Vietnam’s new import tariff, part of the Vietnam-Japan Economic Partnership Agreement (VJEPA) for 2016-19, has come into force.
Decree No 125/2016/ND-CP, which was issued on September 1 and came into effect the same day, states that the tariff is to be applied for goods directly transported from Japan into Vietnam.
Accordingly, the duty for lip and eye make-up products of Japanese exporters will fall from 11 percent to 4 percent by the end of March 2019.
The duty will decline from 4-7 percent to 1-3 percent for shampoo and from 8-15 percent to 3-11 percent for toothpaste.
Tax rates for clothes and accessories for children will be cut from 5.5 percent to 2 percent and the rates for blanket, bedspreads and table covers will decline to 1 percent from 3 percent.
Several goods such as vitamin, weed killers and emergency aid toolkits will continue to enjoy a zero percent import tax rate.
Special treatment is also given to Vietnam, in case goods listed under the tariff are imported from non-tariff zones into the domestic market.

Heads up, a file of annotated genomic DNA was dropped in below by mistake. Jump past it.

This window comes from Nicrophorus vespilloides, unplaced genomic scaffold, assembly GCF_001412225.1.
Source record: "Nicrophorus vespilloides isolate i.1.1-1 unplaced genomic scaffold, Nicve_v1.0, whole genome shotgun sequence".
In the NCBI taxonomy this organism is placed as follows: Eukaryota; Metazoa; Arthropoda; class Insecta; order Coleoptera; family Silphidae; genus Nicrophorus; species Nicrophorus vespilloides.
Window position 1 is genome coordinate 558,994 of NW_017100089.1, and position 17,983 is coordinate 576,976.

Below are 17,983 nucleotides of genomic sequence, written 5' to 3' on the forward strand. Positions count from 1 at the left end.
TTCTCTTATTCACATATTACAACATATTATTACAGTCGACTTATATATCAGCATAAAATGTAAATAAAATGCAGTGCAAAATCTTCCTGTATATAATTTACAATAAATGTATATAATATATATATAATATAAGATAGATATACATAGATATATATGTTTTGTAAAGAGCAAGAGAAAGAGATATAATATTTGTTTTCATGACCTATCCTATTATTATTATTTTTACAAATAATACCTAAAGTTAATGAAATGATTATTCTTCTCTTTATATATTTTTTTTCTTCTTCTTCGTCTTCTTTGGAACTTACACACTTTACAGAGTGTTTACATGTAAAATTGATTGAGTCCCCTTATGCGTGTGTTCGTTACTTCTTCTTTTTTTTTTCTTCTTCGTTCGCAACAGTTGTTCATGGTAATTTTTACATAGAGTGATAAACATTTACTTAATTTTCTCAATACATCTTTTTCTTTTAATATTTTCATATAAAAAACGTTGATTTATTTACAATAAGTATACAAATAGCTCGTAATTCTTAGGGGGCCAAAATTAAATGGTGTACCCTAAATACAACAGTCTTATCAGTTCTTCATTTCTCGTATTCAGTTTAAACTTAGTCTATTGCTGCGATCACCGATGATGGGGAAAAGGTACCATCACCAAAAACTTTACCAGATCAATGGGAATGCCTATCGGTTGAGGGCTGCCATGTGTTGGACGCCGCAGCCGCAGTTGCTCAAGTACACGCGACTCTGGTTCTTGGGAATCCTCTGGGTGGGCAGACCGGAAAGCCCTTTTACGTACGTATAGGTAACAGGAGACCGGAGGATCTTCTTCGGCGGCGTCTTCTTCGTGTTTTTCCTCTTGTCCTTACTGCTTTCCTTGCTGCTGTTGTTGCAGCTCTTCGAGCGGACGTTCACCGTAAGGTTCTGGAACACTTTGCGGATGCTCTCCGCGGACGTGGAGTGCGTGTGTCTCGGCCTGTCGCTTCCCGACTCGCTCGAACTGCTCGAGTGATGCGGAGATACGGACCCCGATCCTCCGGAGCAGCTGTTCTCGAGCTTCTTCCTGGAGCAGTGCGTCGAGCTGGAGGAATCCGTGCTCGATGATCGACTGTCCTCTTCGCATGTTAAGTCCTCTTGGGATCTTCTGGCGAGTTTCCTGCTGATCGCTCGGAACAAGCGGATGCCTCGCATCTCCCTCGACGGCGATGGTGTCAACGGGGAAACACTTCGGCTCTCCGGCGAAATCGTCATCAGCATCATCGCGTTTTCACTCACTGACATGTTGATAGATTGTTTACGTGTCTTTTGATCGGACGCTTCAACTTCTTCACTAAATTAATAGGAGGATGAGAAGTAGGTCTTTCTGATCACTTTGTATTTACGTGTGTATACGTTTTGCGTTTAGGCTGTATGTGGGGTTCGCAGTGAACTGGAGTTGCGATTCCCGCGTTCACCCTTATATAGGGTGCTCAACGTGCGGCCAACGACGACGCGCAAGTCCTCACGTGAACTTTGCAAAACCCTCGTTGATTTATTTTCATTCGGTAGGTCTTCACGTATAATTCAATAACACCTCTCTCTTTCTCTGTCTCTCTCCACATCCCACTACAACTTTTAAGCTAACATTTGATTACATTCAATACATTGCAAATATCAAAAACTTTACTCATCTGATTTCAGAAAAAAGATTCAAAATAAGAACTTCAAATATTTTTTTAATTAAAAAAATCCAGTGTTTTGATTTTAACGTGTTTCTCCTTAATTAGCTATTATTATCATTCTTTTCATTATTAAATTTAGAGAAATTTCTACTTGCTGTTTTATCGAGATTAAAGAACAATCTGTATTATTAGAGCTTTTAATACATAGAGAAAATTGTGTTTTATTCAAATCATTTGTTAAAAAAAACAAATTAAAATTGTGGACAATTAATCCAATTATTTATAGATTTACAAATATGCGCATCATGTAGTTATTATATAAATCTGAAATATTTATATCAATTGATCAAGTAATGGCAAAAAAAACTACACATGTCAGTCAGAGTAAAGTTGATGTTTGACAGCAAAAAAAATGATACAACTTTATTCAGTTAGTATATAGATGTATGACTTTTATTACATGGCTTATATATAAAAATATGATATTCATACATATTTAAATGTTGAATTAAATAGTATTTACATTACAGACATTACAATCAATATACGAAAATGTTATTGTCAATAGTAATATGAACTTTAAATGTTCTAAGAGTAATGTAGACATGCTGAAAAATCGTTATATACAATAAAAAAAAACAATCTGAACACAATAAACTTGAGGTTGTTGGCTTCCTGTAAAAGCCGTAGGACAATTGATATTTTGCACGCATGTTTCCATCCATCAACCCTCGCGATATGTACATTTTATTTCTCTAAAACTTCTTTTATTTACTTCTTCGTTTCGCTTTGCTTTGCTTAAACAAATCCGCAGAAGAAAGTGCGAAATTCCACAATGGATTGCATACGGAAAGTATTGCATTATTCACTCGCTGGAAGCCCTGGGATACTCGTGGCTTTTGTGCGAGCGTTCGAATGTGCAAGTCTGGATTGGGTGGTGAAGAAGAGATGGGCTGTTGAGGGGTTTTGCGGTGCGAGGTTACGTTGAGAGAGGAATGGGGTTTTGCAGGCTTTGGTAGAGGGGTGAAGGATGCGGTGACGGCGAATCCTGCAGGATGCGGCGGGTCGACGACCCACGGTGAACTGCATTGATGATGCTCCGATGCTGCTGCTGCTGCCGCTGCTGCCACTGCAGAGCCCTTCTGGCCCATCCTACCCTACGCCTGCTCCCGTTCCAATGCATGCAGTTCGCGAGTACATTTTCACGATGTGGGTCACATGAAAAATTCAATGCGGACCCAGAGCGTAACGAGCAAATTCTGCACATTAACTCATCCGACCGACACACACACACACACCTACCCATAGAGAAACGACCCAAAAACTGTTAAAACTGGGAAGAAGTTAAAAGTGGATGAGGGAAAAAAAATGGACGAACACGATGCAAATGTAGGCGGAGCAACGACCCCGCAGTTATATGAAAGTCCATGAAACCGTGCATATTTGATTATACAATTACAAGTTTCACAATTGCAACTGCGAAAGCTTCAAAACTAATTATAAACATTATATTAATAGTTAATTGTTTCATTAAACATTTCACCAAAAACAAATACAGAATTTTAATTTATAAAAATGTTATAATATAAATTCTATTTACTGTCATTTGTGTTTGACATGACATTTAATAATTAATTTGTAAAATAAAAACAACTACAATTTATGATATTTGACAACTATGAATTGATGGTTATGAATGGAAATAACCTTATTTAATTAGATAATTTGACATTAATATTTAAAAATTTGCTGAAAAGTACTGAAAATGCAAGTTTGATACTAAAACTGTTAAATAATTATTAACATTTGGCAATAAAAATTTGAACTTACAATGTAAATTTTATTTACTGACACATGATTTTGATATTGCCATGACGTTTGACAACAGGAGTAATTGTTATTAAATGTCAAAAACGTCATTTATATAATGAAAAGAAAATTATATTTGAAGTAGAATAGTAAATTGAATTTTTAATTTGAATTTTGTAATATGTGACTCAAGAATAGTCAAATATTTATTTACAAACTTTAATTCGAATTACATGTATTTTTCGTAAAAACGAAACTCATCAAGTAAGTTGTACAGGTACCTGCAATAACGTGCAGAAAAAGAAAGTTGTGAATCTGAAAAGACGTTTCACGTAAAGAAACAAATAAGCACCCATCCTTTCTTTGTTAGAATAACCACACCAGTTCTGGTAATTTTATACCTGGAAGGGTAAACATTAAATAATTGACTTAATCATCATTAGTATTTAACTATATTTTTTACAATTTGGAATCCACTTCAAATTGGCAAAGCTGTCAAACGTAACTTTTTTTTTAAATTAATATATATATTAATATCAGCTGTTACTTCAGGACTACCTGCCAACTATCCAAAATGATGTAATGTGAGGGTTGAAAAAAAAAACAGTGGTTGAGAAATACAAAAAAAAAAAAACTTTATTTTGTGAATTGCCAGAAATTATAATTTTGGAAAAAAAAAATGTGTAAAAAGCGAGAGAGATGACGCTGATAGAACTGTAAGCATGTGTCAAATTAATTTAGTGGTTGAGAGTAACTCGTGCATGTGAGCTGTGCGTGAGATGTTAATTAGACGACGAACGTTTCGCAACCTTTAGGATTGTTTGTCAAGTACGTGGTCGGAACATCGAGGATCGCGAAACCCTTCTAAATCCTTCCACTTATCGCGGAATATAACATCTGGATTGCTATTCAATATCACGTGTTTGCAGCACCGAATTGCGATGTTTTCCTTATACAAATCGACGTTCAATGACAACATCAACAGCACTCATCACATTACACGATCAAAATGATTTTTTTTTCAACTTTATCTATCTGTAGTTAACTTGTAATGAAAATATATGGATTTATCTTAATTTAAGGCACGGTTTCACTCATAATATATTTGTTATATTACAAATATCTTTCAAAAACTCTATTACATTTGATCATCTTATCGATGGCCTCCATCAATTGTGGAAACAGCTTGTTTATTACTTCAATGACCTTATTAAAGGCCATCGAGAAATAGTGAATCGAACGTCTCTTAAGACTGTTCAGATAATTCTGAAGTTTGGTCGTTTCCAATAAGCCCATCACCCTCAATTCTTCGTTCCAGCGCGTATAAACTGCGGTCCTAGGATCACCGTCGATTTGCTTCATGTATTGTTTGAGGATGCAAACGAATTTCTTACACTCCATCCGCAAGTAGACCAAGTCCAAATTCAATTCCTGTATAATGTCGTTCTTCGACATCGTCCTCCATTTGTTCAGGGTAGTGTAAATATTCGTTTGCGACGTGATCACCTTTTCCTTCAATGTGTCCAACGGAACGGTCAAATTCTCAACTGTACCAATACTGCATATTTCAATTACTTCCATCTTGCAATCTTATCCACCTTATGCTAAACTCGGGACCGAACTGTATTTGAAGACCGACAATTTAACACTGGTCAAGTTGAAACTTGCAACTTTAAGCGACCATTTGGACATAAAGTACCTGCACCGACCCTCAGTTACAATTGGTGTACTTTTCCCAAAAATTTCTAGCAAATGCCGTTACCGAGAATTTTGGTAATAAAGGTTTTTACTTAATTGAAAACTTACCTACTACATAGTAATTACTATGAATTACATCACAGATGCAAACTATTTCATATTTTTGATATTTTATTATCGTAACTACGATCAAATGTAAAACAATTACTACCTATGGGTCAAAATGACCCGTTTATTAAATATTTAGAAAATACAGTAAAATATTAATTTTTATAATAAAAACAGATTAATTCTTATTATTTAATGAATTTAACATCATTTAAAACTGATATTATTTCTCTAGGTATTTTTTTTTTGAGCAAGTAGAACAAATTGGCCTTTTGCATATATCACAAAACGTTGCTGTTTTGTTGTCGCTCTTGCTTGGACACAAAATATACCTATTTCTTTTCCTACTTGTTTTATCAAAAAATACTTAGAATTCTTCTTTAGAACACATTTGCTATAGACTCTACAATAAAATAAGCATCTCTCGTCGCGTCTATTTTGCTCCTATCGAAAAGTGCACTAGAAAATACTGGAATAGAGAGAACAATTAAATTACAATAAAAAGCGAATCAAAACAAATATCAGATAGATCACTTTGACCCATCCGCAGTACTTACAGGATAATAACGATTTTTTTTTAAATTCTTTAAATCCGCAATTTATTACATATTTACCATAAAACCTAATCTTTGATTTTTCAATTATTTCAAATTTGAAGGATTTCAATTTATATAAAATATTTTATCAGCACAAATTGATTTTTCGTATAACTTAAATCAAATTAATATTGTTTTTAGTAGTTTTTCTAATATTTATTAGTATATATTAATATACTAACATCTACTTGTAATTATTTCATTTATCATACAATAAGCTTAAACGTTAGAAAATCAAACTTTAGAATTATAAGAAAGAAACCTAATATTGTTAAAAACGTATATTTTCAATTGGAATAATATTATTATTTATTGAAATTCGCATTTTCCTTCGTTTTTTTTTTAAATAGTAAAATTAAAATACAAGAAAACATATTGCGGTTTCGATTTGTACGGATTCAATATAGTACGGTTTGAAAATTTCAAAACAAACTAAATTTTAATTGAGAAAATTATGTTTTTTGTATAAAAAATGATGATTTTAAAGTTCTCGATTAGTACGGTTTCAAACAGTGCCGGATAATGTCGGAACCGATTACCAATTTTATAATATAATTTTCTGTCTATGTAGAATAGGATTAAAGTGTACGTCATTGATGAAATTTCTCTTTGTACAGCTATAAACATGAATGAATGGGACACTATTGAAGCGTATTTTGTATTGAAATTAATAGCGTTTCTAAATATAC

Goods must also meet origin regulations, as stated in the agreement, and exporters are to have certificates of origin, in a form stipulated by the Ministry of Industry and Trade.
VJEPA was the first bilateral free trade agreement that Vietnam entered into after the country joined the World Trade Organisation in January 2007.
The agreement covers comprehensive contents, including trade in goods and services, investment and improvement of the business environment.
When VJEPA came into effect in October 2009, Vietnam committed to eliminate some 90.6 percent of tariff lines for Japan within 16 years, while Japan pledged to eliminate some 94 percent of tariff lines for Vietnam within 10 years.
Kyohei Takahashi, president of the Japan-Vietnam Economic Committee, said while its working group met Vietnam’s senior leaders in Hanoi late last month that trade between the two countries had quadrupled since the agreement came into effect.
Among ASEAN member countries, Japan had poured the largest amount of investment into Vietnam, he added.
Earlier this year, a survey conducted by the Japan Business Federation, or Keidanren, showed that Vietnam topped the list of countries where Japanese firms intend to invest in the next five to 10 years.
Decrees carrying new tariffs for several other trade deals, including the ASEAN Trade in Goods Agreement and an agreement between Vietnam and Laos, have also come into force this month.
New tariffs for ASEAN-India, ASEAN-Australia-New Zealand, ASEAN-China and ASEAN-Republic of Korea trade deals are also available./.